Bean v. Ryan et al

Filing 13

ORDER dimissing for failure to state a claim 10 Plaintiff's First AMENDED COMPLAINT and the Clerk shall enter judgment accordingly. The Clerk must make an entry on the docket stating that the dismissal for failure to state a claim may count as a "strike" under 28 U.S.C. § 1915(g). The docket shall reflect that the Court certifies, pursuant to 28 U.S.C. § 1915(a)(3) and Federal Rules of Appellate Procedure 24(a)(3)(A), that any appeal of this decision would not be taken in good faith. Signed by Judge David G Campbell on 7/6/10. (LSP)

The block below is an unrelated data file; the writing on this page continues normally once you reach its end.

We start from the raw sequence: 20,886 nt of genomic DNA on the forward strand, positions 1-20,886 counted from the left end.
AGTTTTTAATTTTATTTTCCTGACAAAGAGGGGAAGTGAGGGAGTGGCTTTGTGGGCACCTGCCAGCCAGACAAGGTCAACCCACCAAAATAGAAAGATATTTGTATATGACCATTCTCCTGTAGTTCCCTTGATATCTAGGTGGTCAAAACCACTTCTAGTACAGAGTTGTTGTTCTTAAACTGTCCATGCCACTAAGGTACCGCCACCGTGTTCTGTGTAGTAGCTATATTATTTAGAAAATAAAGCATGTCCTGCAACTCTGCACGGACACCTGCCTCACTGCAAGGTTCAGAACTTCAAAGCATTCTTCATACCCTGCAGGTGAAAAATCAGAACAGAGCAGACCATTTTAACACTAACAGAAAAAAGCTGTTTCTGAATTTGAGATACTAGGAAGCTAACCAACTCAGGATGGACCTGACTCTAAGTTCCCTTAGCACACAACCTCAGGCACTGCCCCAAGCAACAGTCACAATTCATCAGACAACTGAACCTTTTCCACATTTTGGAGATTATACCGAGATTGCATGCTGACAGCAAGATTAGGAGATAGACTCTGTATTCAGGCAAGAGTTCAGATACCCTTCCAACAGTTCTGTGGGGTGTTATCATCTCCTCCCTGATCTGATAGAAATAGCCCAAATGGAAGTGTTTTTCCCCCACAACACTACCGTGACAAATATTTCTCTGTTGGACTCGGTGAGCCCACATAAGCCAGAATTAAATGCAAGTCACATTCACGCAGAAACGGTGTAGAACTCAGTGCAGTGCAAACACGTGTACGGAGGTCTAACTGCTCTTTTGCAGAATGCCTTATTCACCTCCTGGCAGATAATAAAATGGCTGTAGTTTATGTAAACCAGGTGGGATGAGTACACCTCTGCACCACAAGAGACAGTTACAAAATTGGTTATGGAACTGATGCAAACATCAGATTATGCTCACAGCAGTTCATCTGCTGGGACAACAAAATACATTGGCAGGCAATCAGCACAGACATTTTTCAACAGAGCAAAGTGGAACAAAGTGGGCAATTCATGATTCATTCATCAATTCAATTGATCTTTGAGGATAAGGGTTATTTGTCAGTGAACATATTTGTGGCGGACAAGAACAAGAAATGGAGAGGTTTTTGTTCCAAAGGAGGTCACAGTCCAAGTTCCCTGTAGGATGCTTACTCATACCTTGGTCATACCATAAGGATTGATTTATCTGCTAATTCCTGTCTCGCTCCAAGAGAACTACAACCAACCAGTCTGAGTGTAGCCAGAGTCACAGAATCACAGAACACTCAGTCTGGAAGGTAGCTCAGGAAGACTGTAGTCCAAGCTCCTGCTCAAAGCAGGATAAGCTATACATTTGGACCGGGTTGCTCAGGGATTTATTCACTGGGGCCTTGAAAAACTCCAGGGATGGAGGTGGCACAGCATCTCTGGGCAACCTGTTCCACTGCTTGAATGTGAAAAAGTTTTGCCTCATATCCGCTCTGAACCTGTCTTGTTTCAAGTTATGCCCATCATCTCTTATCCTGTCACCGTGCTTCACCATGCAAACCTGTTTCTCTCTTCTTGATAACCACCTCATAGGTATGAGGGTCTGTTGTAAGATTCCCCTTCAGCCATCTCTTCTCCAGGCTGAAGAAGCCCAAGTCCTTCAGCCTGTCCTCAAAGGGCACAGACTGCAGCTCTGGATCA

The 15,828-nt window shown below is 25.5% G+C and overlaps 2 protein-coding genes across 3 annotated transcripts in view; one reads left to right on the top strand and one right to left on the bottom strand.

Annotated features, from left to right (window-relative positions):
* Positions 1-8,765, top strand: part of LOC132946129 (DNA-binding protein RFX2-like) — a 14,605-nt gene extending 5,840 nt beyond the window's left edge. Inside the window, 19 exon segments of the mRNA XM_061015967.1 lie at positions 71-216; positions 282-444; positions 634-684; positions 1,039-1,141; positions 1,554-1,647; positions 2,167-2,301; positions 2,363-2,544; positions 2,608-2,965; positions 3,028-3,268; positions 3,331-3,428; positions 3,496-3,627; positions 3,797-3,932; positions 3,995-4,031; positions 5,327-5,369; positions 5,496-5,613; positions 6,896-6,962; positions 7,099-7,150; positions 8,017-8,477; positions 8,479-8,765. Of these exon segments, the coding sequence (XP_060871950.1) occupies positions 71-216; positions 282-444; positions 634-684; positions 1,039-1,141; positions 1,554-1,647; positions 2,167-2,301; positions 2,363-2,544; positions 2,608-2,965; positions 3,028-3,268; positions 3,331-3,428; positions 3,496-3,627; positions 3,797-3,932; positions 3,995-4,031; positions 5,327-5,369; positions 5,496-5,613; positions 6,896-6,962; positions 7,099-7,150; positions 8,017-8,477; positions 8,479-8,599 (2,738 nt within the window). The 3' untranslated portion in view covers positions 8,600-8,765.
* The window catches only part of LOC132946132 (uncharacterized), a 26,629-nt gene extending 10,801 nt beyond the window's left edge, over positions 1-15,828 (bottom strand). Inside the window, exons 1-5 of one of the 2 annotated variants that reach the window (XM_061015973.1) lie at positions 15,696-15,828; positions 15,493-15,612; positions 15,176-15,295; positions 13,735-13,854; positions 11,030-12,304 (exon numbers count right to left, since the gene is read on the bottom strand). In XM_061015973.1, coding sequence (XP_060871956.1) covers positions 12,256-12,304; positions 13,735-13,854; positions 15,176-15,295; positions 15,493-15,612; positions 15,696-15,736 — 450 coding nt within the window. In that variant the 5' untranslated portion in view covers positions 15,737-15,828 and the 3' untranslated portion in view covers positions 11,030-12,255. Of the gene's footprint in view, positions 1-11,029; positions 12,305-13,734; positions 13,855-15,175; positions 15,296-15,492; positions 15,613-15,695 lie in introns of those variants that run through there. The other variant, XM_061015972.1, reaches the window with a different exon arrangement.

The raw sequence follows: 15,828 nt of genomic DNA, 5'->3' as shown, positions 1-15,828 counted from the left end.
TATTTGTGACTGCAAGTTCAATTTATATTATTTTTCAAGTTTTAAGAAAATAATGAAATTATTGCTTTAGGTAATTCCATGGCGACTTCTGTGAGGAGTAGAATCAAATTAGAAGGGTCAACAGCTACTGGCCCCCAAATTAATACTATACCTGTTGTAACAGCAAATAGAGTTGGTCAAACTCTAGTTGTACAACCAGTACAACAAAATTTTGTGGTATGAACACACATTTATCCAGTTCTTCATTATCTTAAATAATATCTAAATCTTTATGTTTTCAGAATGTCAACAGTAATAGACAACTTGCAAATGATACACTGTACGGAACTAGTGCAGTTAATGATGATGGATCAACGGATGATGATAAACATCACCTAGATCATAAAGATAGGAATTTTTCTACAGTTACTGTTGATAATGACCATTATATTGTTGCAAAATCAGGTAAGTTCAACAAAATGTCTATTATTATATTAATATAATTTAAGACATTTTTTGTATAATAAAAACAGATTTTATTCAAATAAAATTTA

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Bean v. Ryan et al Doc. 13 1 2 3 4 5 6 7 8 9 10 11 12 13 14 15 16 17 18 19 20 21 22 23 24 25 26 27 28 RP WO IN THE UNITED STATES DISTRICT COURT FOR THE DISTRICT OF ARIZONA Leonard Bean, Plaintiff, vs. Charles L. Ryan, et al., Defendants. ) ) ) ) ) ) ) ) ) ) No. CV 09-1966-PHX-DGC (LOA) ORDER Pending before the Court is Plaintiff's First Amended Complaint (Doc. #10) (Amended Complaint). The Court will dismiss the Amended Complaint and this action for failure to state a claim upon which relief may be granted. I. Procedural Background On September 18, 2009, Plaintiff Leonard Bean, who is confined in the Arizona State Prison Complex-Florence (ASPC-Florence), filed a pro se civil rights complaint (Doc. #1) and an Application to Proceed In Forma Pauperis (Doc. #3). On October 15, 2009, Plaintiff filed a "Motion For Notice of Service" (Doc. #4). By order filed January 12, 2010 (Doc. #5), the Court granted Plaintiff's Application to Proceed In Forma Pauperis, assessed an initial partial filing fee of $12.87, denied Plaintiff's motion as moot, and dismissed the complaint with leave to amend. Plaintiff was given 30 days from the filing date of the order to file a first amended complaint in compliance with the order. Dockets.Justia.com 1 2 3 4 5 6 7 8 9 10 11 12 13 14 15 16 17 18 19 20 21 22 23 24 25 26 27 28 On January 22, 2010, Plaintiff filed a "Motion for Enlargement of Time" (Doc. #7), in which he requested a 60-day extension of the deadline for submitting his first amended complaint. By order filed February 3, 2010 (Doc. #8), the Court granted Plaintiff's Motion for Enlargement and Plaintiff was given until April 13, 2010, to file a first amended complaint. On March 24, 2010, Plaintiff filed his Amended Complaint (Doc. #10). II. Statutory Screening of Prisoner Complaints The Court is required to screen complaints brought by prisoners seeking relief against a governmental entity or an officer or an employee of a governmental entity. 28 U.S.C. 1915A(a). The Court must dismiss a complaint or portion thereof if a plaintiff has raised claims that are legally frivolous or malicious, that fail to state a claim upon which relief may be granted, or that seek monetary relief from a defendant who is immune from such relief. 28 U.S.C. 1915A(b)(1), (2). A pleading must contain a "short and plain statement of the claim showing that the pleader is entitled to relief." Fed. R. Civ. P. 8(a)(2) (emphasis added). While Rule 8 does not demand detailed factual allegations, "it demands more than an unadorned, the-defendantunlawfully-harmed-me accusation." Ashcroft v. Iqbal, 129 S. Ct. 1937, 1949 (2009). "Threadbare recitals of the elements of a cause of action, supported by mere conclusory statements, do not suffice." Id. "[A] complaint must contain sufficient factual matter, accepted as true, to `state a claim to relief that is plausible on its face.'" Id. (quoting Bell Atlantic Corp. v. Twombly, 550 U.S. 544, 570 (2007)). A claim is plausible "when the plaintiff pleads factual content that allows the court to draw the reasonable inference that the defendant is liable for the misconduct alleged." Id. "Determining whether a complaint states a plausible claim for relief [is] . . . a context-specific task that requires the reviewing court to draw on its judicial experience and common sense." Id. at 1950. Thus, although a plaintiff's specific factual allegations may be consistent with a constitutional claim, a court must assess whether there are other "more likely explanations" for a defendant's conduct. Id. at 1951. If the Court determines that a pleading could be cured by the allegation of other facts, -2- 1 2 3 4 5 6 7 8 9 10 11 12 13 14 15 16 17 18 19 20 21 22 23 24 25 26 27 28 a pro se litigant is entitled to an opportunity to amend a complaint before dismissal of the action. See Lopez v. Smith, 203 F.3d 1122, 1127-29 (9th Cir. 2000) (en banc). The Court should not, however, advise the litigant how to cure the defects. This type of advice "would undermine district judges' role as impartial decisionmakers." Pliler v. Ford, 542 U.S. 225, 231 (2004); see also Lopez, 203 F.3d at 1131 n.13 (declining to decide whether the court was required to inform a litigant of deficiencies). Plaintiff's Amended Complaint will be dismissed for failure to state a claim, without leave to amend because the defects cannot be corrected. III. Amended Complaint Named as Defendants in the Amended Complaint are: (1) Charles L. Ryan, Director, Arizona Department of Corrections (ADOC); (2) Carson A. McWilliams, Warden, ASPCFlorence; (3) Stacy Crabtree, Classification Manager, Central Office, ADOC; and (4) G. Fizer, Deputy Warden, Central Unit, ASPC-Florence. Plaintiff asserts four counts in the Amended Complaint and alleges that his Eighth and Fourteenth Amendment rights have been violated. Plaintiff seeks a jury trial, declaratory and injunctive relief, and punitive monetary damages. IV. Discussion Plaintiff claims in all four of his counts that his right to the "protection of an interest that the State has created through its own prison regulation under the Eighth [] and Fourteen[th] [] Amendment[s]" have been violated. Plaintiff alleges that all of his counts "stem from [a] procedural due process violation that infringed on [his] condition of confinement" and that each of the Defendants has kept Plaintiff locked in an 8x12 foot cell for 24 hours per day, excluding the three times a week that he has a shower, the three times a week that he spends in the outdoor recreation cages for two hours at a time, and the times that he goes to see a "prison doctor or dental." A. Eighth Amendment To state a conditions-of-confinement claim under the Eighth Amendment, plaintiffs must meet a two-part test. First, the alleged constitutional deprivation must be, objectively, -3- 1 2 3 4 5 6 7 8 9 10 11 12 13 14 15 16 17 18 19 20 21 22 23 24 25 26 27 28 "sufficiently serious"; the official's act or omission must result in the denial of "the minimal civilized measure of life's necessities." Farmer v. Brennan, 511 U.S. 825, 834 (1994). Second, the prison official must have a "sufficiently culpable state of mind," i.e., he must act with deliberate indifference to inmate health or safety. Id. In defining "deliberate indifference" in this context, the Supreme Court has imposed a subjective test: the official must both be aware of facts from which the inference could be drawn that a substantial risk of serious harm exists, and he must also draw the inference. Id. at 837 (emphasis added). To comply with the Eighth Amendment's prohibition against cruel and unusual punishment, a prison must provide prisoners with "adequate food, clothing, shelter, sanitation, medical care, and personal safety." Hoptowit v. Ray, 682 F.2d 1237, 1246 (9th Cir. 1982) (citation omitted). This does not mean that federal courts can or should interfere whenever prisoners are inconvenienced or suffer de minimis injuries. See Bell v. Wolfish, 441 U.S. 520, 539 n.21 (1979) (noting that a de minimis level of imposition does not rise to a constitutional violation). Plaintiff's allegations about his conditions of confinement do not rise to the objective level of constitutional violations under the Eighth Amendment. Plaintiff does not allege that he has been denied "the minimal civilized measure of life's necessities." Farmer, 511 U.S. at 834. Plaintiff instead alleges that he is locked in an 8x12 foot cell for 24 hours per day, excluding the three times a week that he has a shower, the three times a week that he that he spends in the outdoor recreation cages for two hours at a time, and the times that he goes to see a "prison doctor or dental." These conditions of confinement are typical of the conditions that most maximum security inmates are subjected to and are not as onerous as those imposed on inmates in "supermax" facilities. Accordingly, Plaintiff's Eighth Amendment conditions-of-confinement claims in the Amended Complaint will be dismissed for failure to state a claim upon which relief may be granted. -4- 1 2 3 4 5 6 7 8 9 10 11 12 13 14 15 16 17 18 19 20 21 22 23 24 25 26 27 28 B. Fourteenth Amendment 1. Count I In Count I, Plaintiff alleges that Defendant Ryan has "failed to notify the Plaintiff[,] both in writing and orally[,] of the Plaintiff's progress toward a security level reduction." Plaintiff further alleges that "[s]pecifically, that notice must advise the Plaintiff what specific conduct is necessary for the Plaintiff to reduce from Level 5 and the amount of time it will take before the Defendant Ryan reduce[s] the Plaintiff['s] security level classification." Although pro se pleadings are liberally construed, Haines v. Kerner, 404 U.S. 519, 520-21 (1972), conclusory and vague allegations will not support a cause of action. Ivey v. Board of Regents of the University of Alaska, 673 F.2d 266, 268 (9th Cir. 1982). Further, a liberal interpretation of a civil rights complaint may not supply essential elements of the claim that were not initially pled. Id. "Threadbare recitals of the elements of a cause of action, supported by mere conclusory statements, do not suffice." Iqbal, 129 S. Ct. at 1949. Plaintiff's allegation in Count I that Defendant Ryan must provide Plaintiff with notice of his progress toward a security level reduction is conclusory and vague. Plaintiff does not identify any specific prison regulation that requires Defendant Ryan to provide Plaintiff with notice of his progress toward a security level reduction and does not explain how the failure to give this notice has denied him due process under the Fourteenth Amendment. Count I therefore will be dismissed for failure to state a claim upon which relief may be granted. 2. Count II In Count II, Plaintiff alleges that on three different occasions, during "all the[] years" he has been in maximum custody, he was recommended for a "reduction in custody" by the Classification Committee Board, and that despite approval from the Deputy Warden and the Warden, Defendant Stacy Crabtree made the "final say" at Central Office and failed to reduce Plaintiff's custody level. Plaintiff also alleges that Defendant Crabtree "failed to notify the Plaintiff[,] both in writing and orally[,] of the Plaintiff's progress toward a security level reduction." Plaintiff further alleges that "[s]pecifically, that notice must advise the -5- 1 2 3 4 5 6 7 8 9 10 11 12 13 14 15 16 17 18 19 20 21 22 23 24 25 26 27 28 Plaintiff what specific conduct is necessary for the Plaintiff to reduce from Level 5[,] which is maximum security[,] and the amount of time it will take before the Defendant Crabtree reduce[s] the Plaintiff['s] security level classification." Plaintiff's allegations in Count II that Defendant Crabtree failed to reduce Plaintiff's custody level and failed to provide Plaintiff with notice of his progress toward a security level reduction are extremely conclusory and vague. Plaintiff does not identify any specific prison regulation that requires Defendant Crabtree to reduce Plaintiff's custody level or to provide Plaintiff with notice of his progress toward a security level reduction, and does not explain how the failure to reduce Plaintiff's custody level or to give this notice has denied Plaintiff due process under the Fourteenth Amendment. Plaintiff does not allege that his classification was not reviewed on a regular basis. Indeed, it appears that Plaintiff has had numerous opportunities to challenge his custody status. In all four counts, Plaintiff alleges that he could appeal his reclassification every six months. Moreover, Plaintiff does not allege that Defendant Crabtree exceeded her authority when she failed to reduce Plaintiff's custody level and kept him in maximum custody. Count II will be dismissed for failure to state a claim upon which relief may be granted. 3. Count III In Count III, Plaintiff alleges that he has submitted numerous requests to Defendant McWilliams to participate in "a new practice[,] the A36 Program (walking 5)" and that Defendant McWilliams "ha[s] never responded to any of the Plaintiff['s] requests." Plaintiff claims that Defendant McWilliams has "[t]herefore, [] failed to notify the Plaintiff[,] both in writing and orally[,] of the Plaintiff['s] progress toward becoming eligible to participate in the A36 Program (walking 5)." Plaintiff further alleges that "[s]pecifically, that notice must advise the Plaintiff what specific conduct is necessary for the Plaintiff to become eligible for the A36 Program (walking 5) and the amount of time it will take before the Plaintiff [] become[s] eligible to participate in the A36 Program (walking 5)." Plaintiff explains that the "new program [] came in effect over a year ago" and that it "allow[s] inmates to work which are housed in CB-2[,] the work building[,] and each -6- 1 2 3 4 5 6 7 8 9 10 11 12 13 14 15 16 17 18 19 20 21 22 23 24 25 26 27 28 building house[]s inmate porters that are allowed to work inside the building if the inmate[s] fit the criteria for a job assignment." Plaintiff asserts that he "fit[s] the criteria[,] having a low points of 33 for a job assignment. It is well established that prisoners do not have a constitutional right to prison employment. Vignolo v. Miller, 120 F.3d 1075 (9th Cir. 1997); Baumann v. Arizona Dep't of Corrections, 754 F.2d 841, 846 (9th Cir. 1985). Classification and work assignments of prisoners are matters of prison administration, left to the discretion of the prison administrators. Altizer v. Paderick, 569 F.2d 812, 812-13 (4th Cir. 1978). A prisoner has no constitutional right to a particular job assignment. Flittie v. Solem, 827 F.2d 276, 279 (8th Cir. 1987); Lyon v. Farrier, 727 F.2d 766, 769 (8th Cir. 1984). Because Plaintiff does not have a constitutional right to prison employment, he does not have a liberty interest that is protected by the Due Process Clause of the Fourteenth Amendment. Accordingly, Count III will be dismissed for failure to state a claim upon which relief may be granted. 4. Count IV In Count IV, Plaintiff alleges that Defendant Fizer "states that the Plaintiff['s] committing offenses from Florida and comments in the Plaintiff['s] AIMS file prevents [] Plaintiff from participation in the A36 Program (walking 5) and porter duties." Plaintiff also alleges that "Defendant Fizer ha[s] failed to notify the Plaintiff[,] both in writing and orally[,] of [his] progress toward fitting the criteria to become eligible participate in the A36 Program (walking 5)." Plaintiff alleges that "[s]pecifically, that notice must advise the Plaintiff what specific conduct is necessary for the Plaintiff to become eligible for the A36 Program (walking 5) and the amount of time it will take before the Plaintiff [] become[s] eligible to participate in the A36 Program (walking 5)." Because Plaintiff does not have a constitutional right to prison employment, he does not have a liberty interest that is protected by the Due Process Clause of the Fourteenth Amendment. See Vignolo, 120 F.3d at 1077. Accordingly, Count IV will be dismissed for failure to state a claim upon which relief may be granted. -7- 1 2 3 4 5 6 7 8 9 10 11 12 13 14 15 16 17 18 19 20 21 22 23 24 25 26 27 28 V. Dismissal of Amended Complaint Without Leave to Amend Because no claims now remain, the Amended Complaint will be dismissed for failure to state a claim upon which relief may be granted. In deciding whether or not Plaintiff should be given leave to amend again, the Court notes that leave to amend need not be given if a complaint as amended is subject to dismissal. Moore v. Kayport Package Express, Inc., 885 F.2d 531, 538 (9th Cir. 1989). The Court's discretion to deny leave to amend is particularly broad where Plaintiff has previously been permitted to amend his complaint. Sisseton-Wahpeton Sioux Tribe v. United States, 90 F.3d 351, 355 (9th Cir. 1996). Failure to cure deficiencies by previous amendments is one of the factors to be considered in deciding whether justice requires granting leave to amend. Moore, 885 F.2d at 538. Plaintiff has been given an opportunity to amend his original Complaint to cure the deficiencies and appears unable to do so. Further opportunities would be futile. Plaintiff's complaint seeks legal redress for prison actions and policies that do not constitute violations of his constitutional or federal civil rights. Therefore, the Court, in its discretion, will dismiss the Amended Complaint without leave to amend, and will dismiss this action. IT IS ORDERED: (1) Plaintiff's First Amended Complaint (Doc. #10) and this action are dismissed for failure to state a claim, and the Clerk of Court must enter judgment accordingly. (2) The Clerk of Court must make an entry on the docket stating that the dismissal for failure to state a claim may count as a "strike" under 28 U.S.C. 1915(g). -8- 1 2 3 4 5 6 7 8 9 10 11 12 13 14 15 16 17 18 19 20 21 22 23 24 25 26 27 28 (3) The docket shall reflect that the Court certifies, pursuant to 28 U.S.C. 1915(a)(3) and Federal Rules of Appellate Procedure 24(a)(3)(A), that any appeal of this decision would not be taken in good faith. Dated this 6th day of July, 2010. -9-